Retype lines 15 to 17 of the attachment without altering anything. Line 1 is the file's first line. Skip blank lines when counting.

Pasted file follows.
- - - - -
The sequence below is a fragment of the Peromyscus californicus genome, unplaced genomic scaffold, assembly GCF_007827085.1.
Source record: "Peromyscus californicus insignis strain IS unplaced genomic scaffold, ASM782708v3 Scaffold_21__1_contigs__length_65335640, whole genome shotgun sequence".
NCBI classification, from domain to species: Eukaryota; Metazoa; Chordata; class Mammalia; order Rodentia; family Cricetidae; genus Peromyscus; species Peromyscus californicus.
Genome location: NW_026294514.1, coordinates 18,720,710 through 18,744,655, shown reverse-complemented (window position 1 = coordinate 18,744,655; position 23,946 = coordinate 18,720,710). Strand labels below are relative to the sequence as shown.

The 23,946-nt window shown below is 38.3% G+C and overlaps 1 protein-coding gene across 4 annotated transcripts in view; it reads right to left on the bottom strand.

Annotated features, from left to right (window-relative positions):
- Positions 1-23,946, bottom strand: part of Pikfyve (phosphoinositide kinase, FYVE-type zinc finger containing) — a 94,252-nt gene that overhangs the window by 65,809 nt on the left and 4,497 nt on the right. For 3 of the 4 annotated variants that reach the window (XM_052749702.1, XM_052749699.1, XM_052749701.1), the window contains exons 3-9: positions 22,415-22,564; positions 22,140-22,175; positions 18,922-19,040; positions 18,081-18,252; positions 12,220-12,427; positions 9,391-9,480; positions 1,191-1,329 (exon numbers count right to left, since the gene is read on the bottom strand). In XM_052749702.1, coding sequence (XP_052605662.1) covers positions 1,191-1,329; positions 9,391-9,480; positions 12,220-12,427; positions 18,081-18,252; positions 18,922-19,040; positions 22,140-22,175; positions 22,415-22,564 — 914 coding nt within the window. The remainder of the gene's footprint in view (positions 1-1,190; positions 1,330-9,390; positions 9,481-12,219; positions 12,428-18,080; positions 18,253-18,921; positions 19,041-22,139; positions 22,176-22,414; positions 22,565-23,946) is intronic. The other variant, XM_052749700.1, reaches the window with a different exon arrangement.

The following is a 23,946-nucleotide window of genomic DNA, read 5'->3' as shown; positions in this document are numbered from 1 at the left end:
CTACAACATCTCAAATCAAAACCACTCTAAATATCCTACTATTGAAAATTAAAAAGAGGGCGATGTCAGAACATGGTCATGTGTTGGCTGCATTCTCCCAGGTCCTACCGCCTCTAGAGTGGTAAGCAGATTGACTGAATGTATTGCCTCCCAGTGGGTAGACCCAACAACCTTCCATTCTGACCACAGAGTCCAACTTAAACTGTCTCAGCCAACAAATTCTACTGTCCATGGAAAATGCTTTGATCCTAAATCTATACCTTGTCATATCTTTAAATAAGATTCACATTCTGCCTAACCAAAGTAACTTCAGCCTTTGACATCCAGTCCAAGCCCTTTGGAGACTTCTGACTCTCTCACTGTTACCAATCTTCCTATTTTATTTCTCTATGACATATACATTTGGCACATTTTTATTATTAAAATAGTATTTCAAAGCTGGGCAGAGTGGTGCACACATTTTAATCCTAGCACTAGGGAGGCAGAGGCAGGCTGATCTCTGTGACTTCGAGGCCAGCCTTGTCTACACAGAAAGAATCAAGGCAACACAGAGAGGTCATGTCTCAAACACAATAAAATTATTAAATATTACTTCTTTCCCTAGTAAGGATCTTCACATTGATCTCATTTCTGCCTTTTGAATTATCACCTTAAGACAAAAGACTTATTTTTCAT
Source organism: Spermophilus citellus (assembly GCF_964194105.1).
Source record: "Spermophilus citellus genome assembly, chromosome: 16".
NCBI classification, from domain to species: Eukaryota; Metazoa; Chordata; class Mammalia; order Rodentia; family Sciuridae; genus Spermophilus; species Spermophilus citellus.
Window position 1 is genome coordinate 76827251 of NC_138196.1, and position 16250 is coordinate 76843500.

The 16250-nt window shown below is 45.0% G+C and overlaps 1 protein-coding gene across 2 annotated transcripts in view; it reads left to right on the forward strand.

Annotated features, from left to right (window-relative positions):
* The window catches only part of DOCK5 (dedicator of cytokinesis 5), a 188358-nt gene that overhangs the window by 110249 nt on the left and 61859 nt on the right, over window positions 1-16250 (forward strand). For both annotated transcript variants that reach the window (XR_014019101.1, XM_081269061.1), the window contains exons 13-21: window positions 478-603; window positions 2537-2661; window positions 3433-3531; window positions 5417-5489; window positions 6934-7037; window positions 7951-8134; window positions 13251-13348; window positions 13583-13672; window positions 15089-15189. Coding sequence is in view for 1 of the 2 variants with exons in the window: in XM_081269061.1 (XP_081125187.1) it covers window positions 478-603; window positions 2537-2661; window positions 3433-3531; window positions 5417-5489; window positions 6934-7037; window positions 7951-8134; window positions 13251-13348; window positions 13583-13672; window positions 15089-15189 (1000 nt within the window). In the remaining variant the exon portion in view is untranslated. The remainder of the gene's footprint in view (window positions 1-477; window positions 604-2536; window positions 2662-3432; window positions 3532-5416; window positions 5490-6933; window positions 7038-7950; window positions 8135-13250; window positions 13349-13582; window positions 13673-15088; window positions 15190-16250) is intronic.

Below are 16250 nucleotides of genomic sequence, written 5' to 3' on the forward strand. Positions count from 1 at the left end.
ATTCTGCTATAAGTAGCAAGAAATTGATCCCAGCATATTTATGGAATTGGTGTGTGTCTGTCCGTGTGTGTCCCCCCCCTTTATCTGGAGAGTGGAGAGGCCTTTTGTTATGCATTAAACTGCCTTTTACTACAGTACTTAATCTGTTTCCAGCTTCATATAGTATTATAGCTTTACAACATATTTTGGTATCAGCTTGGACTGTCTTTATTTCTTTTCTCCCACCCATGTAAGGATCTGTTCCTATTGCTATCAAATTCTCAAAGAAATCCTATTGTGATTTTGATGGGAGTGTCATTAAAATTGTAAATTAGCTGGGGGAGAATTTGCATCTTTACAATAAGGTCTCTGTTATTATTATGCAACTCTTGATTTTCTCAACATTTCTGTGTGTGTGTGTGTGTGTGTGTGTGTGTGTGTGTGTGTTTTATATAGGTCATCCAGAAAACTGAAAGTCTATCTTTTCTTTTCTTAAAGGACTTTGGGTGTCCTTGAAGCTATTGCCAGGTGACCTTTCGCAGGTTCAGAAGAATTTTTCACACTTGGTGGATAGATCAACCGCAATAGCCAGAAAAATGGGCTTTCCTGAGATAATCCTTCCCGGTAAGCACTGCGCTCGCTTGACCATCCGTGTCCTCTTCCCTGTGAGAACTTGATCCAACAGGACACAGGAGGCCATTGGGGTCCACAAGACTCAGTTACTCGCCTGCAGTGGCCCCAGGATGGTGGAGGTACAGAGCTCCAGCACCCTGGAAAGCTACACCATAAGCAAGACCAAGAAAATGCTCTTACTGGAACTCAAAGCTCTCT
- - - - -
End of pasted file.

Annotated features, from left to right (window-relative positions):
* The window catches only part of DOCK5 (dedicator of cytokinesis 5), a 188358-nt gene that overhangs the window by 110249 nt on the left and 61859 nt on the right, over window positions 1-16250 (forward strand). For both annotated transcript variants that reach the window (XR_014019101.1, XM_081269061.1), the window contains exons 13-21: window positions 478-603; window positions 2537-2661; window positions 3433-3531; window positions 5417-5489; window positions 6934-7037; window positions 7951-8134; window positions 13251-13348; window positions 13583-13672; window positions 15089-15189. Coding sequence is in view for 1 of the 2 variants with exons in the window: in XM_081269061.1 (XP_081125187.1) it covers window positions 478-603; window positions 2537-2661; window positions 3433-3531; window positions 5417-5489; window positions 6934-7037; window positions 7951-8134; window positions 13251-13348; window positions 13583-13672; window positions 15089-15189 (1000 nt within the window). In the remaining variant the exon portion in view is untranslated. The remainder of the gene's footprint in view (window positions 1-477; window positions 604-2536; window positions 2662-3432; window positions 3532-5416; window positions 5490-6933; window positions 7038-7950; window positions 8135-13250; window positions 13349-13582; window positions 13673-15088; window positions 15190-16250) is intronic.

Below are 16250 nucleotides of genomic sequence, written 5' to 3' on the forward strand. Positions count from 1 at the left end.